Yes, there is suffering that happens when we don’t follow God’s law because He has revealed to us the path that would lead to our happiness.  He didn’t say it would be easy, but it is the road He calls us to travel – out of love, for our own sake!

But there are other reasons why we suffer and it’s got nothing to do with our wills not matching up with God’s.  It is never God’s will that government leaders butcher millions of people, like Stalin or Hitler did!  It is not God’s will that tornadoes, earthquakes, fires, tsunamis, etc. destroy countless lives.  It is not God’s will that whole families are destroyed through divorce.  It is not God’s will that governments treat their citizens with cruelty and impose unjust laws.  Smear campaigns to silence or destroy people because we don’t agree with their views or agenda are not God’s will.   Millions of people dying of cancer or other diseases even though there are hundreds of natural cures that are hidden from them because they don’t make billions of dollars is not God’s will.  Rape, murder, assault, and the innocent paying for the crimes of the guilty are not God’s will.   Persecution because people believe in Jesus, not God’s will.  And yet in all those instances, people suffer – terribly.

The logical conclusion to “suffering comes in life when our wills don’t match up to the will of God” is that God is to ‘blame’ for all the bad things that happen in this world and we must accept it as His will or we will find ourselves suffering.  What about the reality that we have an enemy, Satan, who “roams the world seeking the ruin of souls”?    Would not that desire of Satan cause us suffering as well?  I’m pretty sure that nobody in their right mind would say that Satan’s actions of hate and destruction are God’s will.

You can’t tell me for one minute that my suffering as a mother who has lost her child to an ugly disease like cancer, who watched her daughter suffer and die, that my suffering comes from my will not matching up with God’s will.  Because to say that is to say that it was God’s will that Bernadette suffer in such a cruel manner and die at such a young age.  Seriously????  It is to say that all the physical suffering we go through is God’s will and we must accept it as such or suffer.  Physical pain is still suffering and separation from a loved one, even if they died peacefully in their sleep and we do accept it as God’s will, is still suffering.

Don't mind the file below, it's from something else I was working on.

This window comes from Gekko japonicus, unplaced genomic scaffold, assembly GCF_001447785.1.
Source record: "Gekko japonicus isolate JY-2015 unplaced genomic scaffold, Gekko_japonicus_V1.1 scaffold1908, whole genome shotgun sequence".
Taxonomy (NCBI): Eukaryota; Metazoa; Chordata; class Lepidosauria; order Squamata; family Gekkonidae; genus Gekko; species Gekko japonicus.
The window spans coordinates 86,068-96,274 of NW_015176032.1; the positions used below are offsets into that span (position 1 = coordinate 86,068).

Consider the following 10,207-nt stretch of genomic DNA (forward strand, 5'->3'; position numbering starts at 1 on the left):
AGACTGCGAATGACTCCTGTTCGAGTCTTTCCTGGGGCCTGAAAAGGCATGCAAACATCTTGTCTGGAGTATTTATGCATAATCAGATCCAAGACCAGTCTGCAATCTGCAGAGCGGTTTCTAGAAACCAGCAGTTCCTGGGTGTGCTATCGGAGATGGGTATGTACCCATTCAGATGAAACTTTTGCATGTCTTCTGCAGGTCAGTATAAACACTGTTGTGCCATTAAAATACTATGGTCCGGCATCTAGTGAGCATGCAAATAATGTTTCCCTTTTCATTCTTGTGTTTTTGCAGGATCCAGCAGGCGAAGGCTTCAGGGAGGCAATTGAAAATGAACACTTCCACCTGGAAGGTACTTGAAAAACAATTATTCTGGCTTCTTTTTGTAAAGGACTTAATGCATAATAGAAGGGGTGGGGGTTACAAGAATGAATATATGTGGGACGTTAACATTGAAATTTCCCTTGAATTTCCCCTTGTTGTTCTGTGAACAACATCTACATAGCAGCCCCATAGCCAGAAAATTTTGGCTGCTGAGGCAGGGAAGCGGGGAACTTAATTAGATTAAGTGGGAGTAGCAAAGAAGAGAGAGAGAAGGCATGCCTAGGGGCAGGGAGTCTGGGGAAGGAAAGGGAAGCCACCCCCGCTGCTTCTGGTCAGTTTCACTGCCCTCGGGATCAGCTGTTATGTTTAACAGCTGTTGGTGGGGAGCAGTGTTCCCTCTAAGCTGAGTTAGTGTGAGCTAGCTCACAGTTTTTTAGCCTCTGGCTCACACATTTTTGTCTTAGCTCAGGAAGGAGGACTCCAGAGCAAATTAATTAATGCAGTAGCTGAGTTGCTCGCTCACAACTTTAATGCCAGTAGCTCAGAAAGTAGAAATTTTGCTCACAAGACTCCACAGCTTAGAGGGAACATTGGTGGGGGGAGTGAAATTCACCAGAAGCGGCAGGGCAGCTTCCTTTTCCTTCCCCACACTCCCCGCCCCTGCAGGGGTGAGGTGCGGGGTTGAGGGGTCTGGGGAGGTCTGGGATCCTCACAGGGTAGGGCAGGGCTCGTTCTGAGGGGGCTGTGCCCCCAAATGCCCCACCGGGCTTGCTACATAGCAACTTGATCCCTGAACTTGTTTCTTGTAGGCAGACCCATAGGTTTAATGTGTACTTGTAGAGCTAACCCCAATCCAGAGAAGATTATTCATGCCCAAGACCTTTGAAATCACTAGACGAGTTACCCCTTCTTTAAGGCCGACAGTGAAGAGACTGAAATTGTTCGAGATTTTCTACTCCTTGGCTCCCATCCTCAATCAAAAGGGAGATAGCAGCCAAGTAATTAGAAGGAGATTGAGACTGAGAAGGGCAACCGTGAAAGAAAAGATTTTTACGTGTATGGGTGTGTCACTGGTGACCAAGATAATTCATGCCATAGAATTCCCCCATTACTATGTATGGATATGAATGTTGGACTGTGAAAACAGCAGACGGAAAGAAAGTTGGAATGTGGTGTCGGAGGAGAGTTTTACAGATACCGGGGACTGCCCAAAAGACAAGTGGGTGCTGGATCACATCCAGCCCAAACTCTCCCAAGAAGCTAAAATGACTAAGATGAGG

I have yet to listen to any of these ‘educated’ men/women who share their great wisdom on the meaning of suffering ever once say that sometimes we suffer because there are forces that prevent God’s will from being done.  That we suffer because we know that what’s happening around us and to us is NOT God’s will.   To listen to avid atheists slam Jesus and insist that God does not exist and if He does that He’s the most cruel tyrant that ever existed, that too is suffering!   To suffer, watching others suffer, knowing that the evil perpetrated against them was never God’s will, how is that suffering because our will is not matching up with God’s.  Is it not true that we suffer precisely because our will does match up with God’s will?

I know I’m being a little scrappy and ranting because Jason Evert was discussing a completely different topic than suffering in general, but still, his statement that suffering comes in life when our wills don’t match up to the will of God is grossly simplistic at best or at the worst is just plain wrong, makes God out to be a tyrant, and unwittingly reinforces our distorted understanding of God’s will.


Leave a Reply

Your email address will not be published. Required fields are marked *